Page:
Poland Counts Costs for New Nuclear Reactors

  • Poland / New Nuclear Could Cost €14Bn Over a Decade
  • Poland / Utility PGE ‘Could Not Bear’ Investment in First Nuclear Plant
  • Micro Reactors / Oklo’s Aurora Will Cost $10m to Build And $3m A Year To Operate
  • Advanced Reactors / BN-600 Licensed to Operate Until 2025
  • Small Modular Reactors / Finland’s VTT Develops an SMR for District Heating

Poland / New Nuclear Could Cost €14Bn Over A Decade

(NucNet) The country’s ambitions include building a minimum of six reactor units over 20 years with the equivalent of 9000 MW by the 2040s. Paying for them remains a supremely vexing problem for the Polish government which is conflicted about these plans and how to fund them.

Poland will have to spend €14 billion in the first 10 years of its planned nuclear power program, the Polish government secretary responsible for energy infrastructure Piotr Naimski said in media interviews

Mr Naimski said the country’s plans include building six nuclear reactor units over 20 years with a combined output of between 6 and 9 GW.

At $4,500/Kw, 6000 MW will cost $27 billion. The €14 billion will buy the country only half of its planned new electrical generation capacity of just 3000 MW. A new build of 9000 MW will come in at about $42 billion depending on what a Euro is worth a decade or two from now.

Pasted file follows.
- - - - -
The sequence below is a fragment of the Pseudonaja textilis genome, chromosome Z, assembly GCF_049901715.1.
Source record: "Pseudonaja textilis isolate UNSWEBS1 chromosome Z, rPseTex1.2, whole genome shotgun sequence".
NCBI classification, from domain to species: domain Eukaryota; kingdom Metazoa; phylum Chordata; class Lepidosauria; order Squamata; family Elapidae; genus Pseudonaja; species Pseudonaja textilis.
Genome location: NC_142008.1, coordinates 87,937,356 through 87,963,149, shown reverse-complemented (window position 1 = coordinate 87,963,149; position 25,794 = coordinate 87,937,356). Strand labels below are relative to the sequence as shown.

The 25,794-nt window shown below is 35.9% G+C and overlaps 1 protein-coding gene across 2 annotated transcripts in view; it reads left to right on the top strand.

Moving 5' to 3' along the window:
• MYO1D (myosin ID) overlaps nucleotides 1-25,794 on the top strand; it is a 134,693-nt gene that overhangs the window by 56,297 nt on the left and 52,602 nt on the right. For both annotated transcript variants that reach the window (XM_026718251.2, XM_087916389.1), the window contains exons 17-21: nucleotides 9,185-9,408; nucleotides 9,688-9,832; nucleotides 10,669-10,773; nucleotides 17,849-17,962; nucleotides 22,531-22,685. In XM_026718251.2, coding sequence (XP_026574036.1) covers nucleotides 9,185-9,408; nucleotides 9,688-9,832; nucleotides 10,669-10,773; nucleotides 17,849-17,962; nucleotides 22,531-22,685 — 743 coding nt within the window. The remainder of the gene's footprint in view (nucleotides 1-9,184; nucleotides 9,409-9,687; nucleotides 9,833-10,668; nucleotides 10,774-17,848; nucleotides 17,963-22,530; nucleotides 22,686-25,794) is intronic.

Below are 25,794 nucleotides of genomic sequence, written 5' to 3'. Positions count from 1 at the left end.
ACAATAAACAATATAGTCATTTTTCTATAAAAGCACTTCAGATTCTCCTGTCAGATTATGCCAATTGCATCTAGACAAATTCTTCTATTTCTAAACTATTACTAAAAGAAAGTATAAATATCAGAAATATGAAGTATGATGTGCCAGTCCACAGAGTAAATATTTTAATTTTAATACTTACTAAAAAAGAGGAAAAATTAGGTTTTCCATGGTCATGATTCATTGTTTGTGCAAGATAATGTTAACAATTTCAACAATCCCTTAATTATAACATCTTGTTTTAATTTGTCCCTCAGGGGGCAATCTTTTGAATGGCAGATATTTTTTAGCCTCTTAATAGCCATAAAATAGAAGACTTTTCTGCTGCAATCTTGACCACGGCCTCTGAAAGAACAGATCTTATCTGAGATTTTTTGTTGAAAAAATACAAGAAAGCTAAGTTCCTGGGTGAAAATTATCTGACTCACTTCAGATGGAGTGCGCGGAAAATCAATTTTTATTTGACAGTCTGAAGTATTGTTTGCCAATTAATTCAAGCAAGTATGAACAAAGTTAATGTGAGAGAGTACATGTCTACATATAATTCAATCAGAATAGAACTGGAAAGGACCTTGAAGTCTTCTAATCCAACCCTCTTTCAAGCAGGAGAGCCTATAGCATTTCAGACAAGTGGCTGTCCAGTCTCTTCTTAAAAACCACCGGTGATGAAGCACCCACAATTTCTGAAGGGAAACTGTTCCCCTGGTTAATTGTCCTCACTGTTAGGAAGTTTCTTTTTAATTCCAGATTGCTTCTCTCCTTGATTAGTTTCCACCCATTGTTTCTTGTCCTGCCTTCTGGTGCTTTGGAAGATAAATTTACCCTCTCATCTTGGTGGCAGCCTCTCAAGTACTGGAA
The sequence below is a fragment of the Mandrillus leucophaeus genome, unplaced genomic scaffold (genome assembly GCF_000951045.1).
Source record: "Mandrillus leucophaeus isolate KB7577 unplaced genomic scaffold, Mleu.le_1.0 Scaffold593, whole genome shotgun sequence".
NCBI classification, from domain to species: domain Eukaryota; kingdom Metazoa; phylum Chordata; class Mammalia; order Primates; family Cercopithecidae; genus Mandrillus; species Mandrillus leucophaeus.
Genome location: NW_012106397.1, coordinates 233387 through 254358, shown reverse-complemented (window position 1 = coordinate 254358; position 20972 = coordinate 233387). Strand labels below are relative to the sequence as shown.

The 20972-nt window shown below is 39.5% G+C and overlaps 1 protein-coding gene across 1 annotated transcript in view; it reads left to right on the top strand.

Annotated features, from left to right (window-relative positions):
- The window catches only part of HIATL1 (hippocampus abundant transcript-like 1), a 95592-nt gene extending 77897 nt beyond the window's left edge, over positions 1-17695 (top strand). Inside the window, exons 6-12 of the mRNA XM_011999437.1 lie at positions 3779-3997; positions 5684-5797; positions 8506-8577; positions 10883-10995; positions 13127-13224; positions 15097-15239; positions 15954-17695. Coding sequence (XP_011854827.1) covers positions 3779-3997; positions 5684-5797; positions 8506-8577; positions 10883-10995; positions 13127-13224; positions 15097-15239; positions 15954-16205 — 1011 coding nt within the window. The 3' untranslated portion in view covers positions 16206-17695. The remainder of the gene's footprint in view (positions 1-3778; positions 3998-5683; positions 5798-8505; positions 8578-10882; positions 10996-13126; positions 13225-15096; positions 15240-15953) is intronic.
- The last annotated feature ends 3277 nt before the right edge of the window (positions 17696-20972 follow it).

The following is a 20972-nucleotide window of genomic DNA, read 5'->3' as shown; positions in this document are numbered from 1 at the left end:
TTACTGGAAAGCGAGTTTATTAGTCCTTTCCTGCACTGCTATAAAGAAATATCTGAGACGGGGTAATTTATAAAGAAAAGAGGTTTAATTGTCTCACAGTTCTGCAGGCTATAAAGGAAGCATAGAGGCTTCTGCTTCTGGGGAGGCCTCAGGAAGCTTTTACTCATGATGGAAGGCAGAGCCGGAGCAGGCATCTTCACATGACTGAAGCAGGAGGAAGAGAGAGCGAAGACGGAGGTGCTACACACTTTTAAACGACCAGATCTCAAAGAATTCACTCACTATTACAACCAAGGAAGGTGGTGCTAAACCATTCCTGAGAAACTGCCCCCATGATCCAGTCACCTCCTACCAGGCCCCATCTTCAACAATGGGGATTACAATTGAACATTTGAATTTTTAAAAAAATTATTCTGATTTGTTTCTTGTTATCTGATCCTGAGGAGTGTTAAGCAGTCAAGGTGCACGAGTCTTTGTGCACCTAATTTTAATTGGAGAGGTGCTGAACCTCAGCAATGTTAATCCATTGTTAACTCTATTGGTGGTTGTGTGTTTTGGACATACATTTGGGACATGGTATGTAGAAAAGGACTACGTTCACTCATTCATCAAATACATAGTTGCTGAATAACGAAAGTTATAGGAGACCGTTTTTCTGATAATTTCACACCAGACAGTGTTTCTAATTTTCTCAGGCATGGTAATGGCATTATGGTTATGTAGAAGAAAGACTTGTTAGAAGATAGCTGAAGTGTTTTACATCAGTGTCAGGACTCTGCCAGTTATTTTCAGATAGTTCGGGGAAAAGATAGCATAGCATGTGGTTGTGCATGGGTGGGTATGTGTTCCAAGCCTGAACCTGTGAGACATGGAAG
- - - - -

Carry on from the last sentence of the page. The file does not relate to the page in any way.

As of today this cost is the same for full size nuclear reactors, e.g., 1000 MW or small modular units. Marketing claims by two vendors of SMRs (GE-Hitachi 300 MW) and mid-size units, Rolls Royce 440MW) that they can cut this cost in half will need to be proven by building one.

(Note to readers: The exchange rate of dollars to euros as of April 1 is 1.00 USD equal 0.93 euro. For the purposes of this article, I am treating dollars and euros on a one -for-one basis.)

Poland is the only EU state that has not pledged to achieve climate neutrality by 2050. The coal plants are significant sources of pollution and CO2 emissions.  About 80% of Poland’s electricity comes from ageing coal plants, many of which will have to close in the coming decade. Poland wants to reduce that to 60% in the 2030s.

coal in europe

Coal-fired power plants in Europe with a focus on Poland. https://www.powerplantmaps.com/Poland.html